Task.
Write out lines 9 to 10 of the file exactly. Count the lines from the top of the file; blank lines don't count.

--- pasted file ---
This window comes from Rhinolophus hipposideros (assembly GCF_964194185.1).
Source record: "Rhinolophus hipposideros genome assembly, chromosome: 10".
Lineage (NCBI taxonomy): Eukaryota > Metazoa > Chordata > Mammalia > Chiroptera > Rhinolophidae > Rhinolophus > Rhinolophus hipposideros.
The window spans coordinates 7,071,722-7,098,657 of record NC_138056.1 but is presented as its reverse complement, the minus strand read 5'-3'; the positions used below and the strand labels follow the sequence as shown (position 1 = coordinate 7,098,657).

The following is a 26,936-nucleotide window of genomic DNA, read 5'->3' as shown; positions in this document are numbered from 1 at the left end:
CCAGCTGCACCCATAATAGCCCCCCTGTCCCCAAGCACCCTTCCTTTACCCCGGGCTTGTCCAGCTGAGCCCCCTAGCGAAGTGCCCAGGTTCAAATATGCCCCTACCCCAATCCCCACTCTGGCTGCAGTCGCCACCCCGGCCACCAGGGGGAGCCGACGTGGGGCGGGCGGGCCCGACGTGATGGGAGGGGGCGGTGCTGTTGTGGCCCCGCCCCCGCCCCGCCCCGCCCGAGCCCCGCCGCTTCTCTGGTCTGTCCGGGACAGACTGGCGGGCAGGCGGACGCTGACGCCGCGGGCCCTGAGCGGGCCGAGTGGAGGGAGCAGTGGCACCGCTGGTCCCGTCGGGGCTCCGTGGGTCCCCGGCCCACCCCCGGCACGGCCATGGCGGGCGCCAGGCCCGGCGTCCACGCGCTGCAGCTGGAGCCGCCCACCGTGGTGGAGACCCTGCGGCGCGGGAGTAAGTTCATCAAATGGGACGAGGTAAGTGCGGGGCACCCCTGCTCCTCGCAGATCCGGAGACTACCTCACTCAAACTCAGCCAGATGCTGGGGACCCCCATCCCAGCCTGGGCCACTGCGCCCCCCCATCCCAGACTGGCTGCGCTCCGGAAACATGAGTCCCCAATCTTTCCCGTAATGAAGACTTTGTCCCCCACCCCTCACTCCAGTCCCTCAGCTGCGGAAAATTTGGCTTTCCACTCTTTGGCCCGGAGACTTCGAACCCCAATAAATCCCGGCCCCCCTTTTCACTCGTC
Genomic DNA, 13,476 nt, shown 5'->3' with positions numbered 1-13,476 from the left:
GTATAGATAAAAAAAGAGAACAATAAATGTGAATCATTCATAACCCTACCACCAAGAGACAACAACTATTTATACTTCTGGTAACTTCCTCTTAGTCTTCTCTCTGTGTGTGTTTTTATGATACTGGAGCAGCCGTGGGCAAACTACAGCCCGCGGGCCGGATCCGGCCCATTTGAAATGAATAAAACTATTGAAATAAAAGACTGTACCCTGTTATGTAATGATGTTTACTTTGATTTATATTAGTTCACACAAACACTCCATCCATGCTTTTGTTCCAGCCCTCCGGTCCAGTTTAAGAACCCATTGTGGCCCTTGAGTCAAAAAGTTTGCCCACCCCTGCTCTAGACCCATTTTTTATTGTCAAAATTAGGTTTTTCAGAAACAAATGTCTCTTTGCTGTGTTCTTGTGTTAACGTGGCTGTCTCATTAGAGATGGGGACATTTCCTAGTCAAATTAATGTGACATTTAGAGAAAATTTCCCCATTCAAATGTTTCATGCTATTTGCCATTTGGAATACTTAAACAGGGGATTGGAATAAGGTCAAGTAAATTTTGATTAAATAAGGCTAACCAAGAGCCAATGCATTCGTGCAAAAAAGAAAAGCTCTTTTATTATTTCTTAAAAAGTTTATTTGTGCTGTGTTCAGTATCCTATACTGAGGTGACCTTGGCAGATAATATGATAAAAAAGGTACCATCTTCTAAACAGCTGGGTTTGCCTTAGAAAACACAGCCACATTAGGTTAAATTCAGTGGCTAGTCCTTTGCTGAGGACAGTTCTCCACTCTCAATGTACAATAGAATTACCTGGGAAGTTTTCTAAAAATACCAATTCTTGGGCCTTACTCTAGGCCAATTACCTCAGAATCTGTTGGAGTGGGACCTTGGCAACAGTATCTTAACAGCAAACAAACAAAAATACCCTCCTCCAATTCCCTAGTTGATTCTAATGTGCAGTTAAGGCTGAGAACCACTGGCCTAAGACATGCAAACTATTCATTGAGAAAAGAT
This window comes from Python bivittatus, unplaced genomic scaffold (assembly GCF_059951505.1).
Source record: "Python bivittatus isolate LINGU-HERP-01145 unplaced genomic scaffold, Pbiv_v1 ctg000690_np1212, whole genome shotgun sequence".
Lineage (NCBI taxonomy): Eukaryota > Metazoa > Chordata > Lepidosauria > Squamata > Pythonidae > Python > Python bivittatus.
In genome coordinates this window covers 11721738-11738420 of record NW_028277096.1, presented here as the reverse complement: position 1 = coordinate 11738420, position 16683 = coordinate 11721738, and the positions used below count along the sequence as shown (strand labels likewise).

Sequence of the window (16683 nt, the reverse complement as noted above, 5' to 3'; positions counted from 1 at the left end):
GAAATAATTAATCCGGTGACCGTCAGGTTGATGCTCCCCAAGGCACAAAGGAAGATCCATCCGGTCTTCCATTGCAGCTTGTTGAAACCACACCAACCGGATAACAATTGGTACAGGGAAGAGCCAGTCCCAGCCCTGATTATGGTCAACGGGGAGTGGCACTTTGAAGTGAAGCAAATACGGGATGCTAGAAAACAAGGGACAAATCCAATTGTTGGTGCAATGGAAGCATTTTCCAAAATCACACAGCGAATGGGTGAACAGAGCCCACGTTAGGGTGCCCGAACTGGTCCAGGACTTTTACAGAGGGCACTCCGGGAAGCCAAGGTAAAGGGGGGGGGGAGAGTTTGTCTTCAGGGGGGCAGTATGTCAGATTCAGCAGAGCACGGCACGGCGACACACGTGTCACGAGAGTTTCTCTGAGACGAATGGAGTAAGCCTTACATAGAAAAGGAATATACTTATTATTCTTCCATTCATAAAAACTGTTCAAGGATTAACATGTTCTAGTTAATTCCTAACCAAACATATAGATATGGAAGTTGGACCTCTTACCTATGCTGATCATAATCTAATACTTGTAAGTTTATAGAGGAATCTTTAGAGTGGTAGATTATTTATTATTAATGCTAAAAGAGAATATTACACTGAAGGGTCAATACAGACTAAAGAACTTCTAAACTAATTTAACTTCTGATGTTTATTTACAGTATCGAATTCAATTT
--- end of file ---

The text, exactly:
This window comes from Python bivittatus, unplaced genomic scaffold (assembly GCF_059951505.1).
Source record: "Python bivittatus isolate LINGU-HERP-01145 unplaced genomic scaffold, Pbiv_v1 ctg000690_np1212, whole genome shotgun sequence".